When we finally got off at the last stop we only had about 20 minutes left.  You would think that would still be enough time, but not with the amount of walking we still had to do.  Also we were walking along with tens of thousands of people which didn't make it go any faster. We decided to start our "warm-up" and start jogging to the race. But before we could do that, we had to take care of a couple things. We had to drop off  our bag, and we had to use a Porta-Potty. As we jogged around, we realized that despite having hundreds of Porta-Potties, we would still be in line after the race had already started so this was not going to work. We decided to go find another location to take care of things, but it was a little farther away. With that taken care of we had about 4 - 5 minutes left before the race, but we were still about half a mile or more away from the front. We started to jog again, but this time a little faster. We were able to find some areas to get by people on the sides and it was looking like we might get pretty close to where we wanted to be. It always amazes me how many people there are. Even after passing tens of thousands of people and getting within site of the front, we started hearing them counting down to the start.

Start - 5 miles

There was so much excitement in the air. Despite the fact that we did not get up as far to the front as we wanted, we did get past the 4:00 pace group and we were definitely pumped. We passed the start about 4 minutes after the race started. I was ready to take it slow for the first couple miles and I knew it was going to be congested and we would lose a little time. Andy and I decided we would at least start together and he agreed that 3:30 was a good goal time for him as well. So as we ran we were looking down at our bracelets that we had made, courtesy of Frank, to check our pace.

The first mile was fairly slow, and there was a lot of weaving in and out between people to try to get ahead. Despite our efforts, our first mile was 8:52, 38 seconds slower than what we wanted, and honestly it didn't feel that slow, which made me think I was wasting some energy trying to get around people. The second mile was slightly less congested, but also had a hill in it. We were able to increase our pace to 8:34. We were still 13 seconds off, but not as bad as the first mile. I also realized that my Garmin was already quite off. I was already almost .1 miles off of the mile markers. This meant that we were going even slower than I thought. I tried not to let this bother me and just focus on the miles ahead. By the time we hit the third mile, we were pretty much able to run without worrying about the crowds, so we were back on track with a 7:59. The 4th mile had a major downhill and we hit it in 7:35, 12 seconds faster than our suggested pace, but it felt easy and my 159 average heart rate confirms this. We finished out the 5th mile in a few seconds over the pace in 7:58.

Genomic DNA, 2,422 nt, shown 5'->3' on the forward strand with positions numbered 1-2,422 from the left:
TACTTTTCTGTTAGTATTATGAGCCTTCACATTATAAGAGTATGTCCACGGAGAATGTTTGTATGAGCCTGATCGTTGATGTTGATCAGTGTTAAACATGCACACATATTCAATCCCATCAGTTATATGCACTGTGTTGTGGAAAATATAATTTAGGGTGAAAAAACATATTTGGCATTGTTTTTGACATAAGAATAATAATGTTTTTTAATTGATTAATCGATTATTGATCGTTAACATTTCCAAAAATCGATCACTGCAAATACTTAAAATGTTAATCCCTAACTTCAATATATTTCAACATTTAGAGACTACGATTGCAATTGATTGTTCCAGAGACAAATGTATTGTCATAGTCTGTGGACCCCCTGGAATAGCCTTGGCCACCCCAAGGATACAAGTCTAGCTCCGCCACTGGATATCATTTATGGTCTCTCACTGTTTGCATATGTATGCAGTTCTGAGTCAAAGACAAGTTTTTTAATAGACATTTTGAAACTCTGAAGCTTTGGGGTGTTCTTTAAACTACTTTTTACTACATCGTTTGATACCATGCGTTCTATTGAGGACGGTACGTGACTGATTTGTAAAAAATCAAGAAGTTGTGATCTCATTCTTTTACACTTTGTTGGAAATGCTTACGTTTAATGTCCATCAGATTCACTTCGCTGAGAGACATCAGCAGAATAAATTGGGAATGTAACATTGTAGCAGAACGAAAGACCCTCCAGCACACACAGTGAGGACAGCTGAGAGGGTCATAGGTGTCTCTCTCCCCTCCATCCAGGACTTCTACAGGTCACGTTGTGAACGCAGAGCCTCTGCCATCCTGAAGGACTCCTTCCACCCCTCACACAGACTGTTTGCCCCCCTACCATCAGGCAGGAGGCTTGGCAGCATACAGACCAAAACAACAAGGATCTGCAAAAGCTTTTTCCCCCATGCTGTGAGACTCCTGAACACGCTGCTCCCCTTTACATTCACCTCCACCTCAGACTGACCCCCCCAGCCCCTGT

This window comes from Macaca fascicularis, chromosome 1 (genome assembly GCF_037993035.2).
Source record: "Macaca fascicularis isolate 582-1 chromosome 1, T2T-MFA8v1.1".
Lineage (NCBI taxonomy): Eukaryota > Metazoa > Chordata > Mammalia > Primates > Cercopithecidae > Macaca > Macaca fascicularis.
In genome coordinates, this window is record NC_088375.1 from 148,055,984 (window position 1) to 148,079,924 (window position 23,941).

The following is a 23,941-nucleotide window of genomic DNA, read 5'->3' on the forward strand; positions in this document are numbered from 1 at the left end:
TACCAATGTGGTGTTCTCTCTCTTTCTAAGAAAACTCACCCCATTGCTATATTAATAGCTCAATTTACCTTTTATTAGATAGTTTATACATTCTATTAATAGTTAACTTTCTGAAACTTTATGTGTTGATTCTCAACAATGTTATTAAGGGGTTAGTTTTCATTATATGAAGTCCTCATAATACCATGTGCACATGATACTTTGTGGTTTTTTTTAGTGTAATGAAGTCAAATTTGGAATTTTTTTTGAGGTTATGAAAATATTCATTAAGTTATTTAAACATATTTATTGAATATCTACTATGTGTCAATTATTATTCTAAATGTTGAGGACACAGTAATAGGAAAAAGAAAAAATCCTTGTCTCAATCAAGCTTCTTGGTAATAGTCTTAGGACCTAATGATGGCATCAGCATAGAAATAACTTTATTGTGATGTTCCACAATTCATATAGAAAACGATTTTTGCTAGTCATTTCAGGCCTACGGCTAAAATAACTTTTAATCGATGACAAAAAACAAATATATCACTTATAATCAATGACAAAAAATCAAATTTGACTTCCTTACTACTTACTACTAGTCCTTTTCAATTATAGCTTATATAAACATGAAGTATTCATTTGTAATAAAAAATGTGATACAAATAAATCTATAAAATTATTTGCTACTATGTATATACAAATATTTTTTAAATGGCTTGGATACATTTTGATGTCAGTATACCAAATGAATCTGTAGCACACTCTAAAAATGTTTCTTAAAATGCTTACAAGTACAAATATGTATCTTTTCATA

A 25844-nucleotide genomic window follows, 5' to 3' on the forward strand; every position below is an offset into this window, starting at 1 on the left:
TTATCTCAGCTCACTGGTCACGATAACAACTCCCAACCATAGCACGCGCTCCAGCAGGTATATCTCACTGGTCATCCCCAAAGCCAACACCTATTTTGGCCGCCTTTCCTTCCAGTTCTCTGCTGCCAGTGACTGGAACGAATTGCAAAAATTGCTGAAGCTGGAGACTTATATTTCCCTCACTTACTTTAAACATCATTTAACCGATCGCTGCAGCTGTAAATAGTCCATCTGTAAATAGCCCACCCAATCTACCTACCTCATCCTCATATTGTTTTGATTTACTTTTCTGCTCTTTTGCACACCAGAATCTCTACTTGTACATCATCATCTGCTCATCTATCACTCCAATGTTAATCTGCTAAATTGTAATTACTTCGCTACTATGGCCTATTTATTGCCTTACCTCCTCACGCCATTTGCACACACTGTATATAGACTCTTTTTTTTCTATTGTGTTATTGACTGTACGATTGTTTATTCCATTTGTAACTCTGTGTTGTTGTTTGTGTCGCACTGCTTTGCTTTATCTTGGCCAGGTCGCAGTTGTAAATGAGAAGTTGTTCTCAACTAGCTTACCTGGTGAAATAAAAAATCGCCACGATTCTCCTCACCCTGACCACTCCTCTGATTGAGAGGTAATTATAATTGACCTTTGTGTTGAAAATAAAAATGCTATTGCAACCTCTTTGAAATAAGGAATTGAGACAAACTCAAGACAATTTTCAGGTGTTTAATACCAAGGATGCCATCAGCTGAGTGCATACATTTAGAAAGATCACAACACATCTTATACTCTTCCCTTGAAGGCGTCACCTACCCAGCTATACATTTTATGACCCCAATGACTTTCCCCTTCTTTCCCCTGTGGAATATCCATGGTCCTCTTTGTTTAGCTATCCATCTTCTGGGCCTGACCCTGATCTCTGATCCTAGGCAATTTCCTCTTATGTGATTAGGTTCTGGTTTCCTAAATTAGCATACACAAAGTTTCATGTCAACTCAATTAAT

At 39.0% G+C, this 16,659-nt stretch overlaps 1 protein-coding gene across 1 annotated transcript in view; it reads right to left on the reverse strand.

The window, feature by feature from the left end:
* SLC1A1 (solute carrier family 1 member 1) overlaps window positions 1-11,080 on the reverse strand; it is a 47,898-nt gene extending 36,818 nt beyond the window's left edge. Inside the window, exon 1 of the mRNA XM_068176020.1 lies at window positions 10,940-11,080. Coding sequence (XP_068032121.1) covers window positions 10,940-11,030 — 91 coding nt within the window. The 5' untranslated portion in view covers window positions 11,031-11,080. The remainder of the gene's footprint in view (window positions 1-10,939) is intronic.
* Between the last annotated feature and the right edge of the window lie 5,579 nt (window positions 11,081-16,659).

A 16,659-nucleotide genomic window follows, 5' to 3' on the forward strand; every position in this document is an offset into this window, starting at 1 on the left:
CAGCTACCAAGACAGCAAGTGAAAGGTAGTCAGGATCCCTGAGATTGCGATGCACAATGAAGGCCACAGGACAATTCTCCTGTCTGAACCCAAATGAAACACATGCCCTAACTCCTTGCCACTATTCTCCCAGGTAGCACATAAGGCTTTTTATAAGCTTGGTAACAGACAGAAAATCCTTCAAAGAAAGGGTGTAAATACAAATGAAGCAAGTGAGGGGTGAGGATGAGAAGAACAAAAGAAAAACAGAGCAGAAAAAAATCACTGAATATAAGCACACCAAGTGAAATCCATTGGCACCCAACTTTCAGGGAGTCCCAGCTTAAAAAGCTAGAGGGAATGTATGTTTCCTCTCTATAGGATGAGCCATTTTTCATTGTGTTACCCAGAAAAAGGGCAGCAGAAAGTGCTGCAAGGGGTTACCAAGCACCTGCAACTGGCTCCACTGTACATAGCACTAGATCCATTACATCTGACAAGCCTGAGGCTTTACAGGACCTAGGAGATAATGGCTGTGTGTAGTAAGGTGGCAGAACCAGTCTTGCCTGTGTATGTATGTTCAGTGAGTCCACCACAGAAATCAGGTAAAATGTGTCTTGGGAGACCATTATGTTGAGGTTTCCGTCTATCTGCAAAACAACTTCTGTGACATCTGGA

suggested - real = difference
1: 8:14 - 8:52 = -38
2: 8:21 - 8:34 = -13
3: 8:01 - 7:59 = 2
4: 7:47 - 7:35 = 12
5: 7:55 - 7:58 = -3

Lost 40 seconds in the first 5 miles (but really more because the Garmin was off so more like a minute 30.

6 - 10 miles

Somewhere around this point, I turned to Andy and suggested that we really need to try NOT to make up the time we lost during the start. We would be tempted to do so, because we would be feeling good this early, but we would end up paying for it later. He agreed with this, and that's sort of what we did.  At this point we were about a minute and a half behind our time at each mile.  Here are what the next 5 miles looked like versus the suggested pace: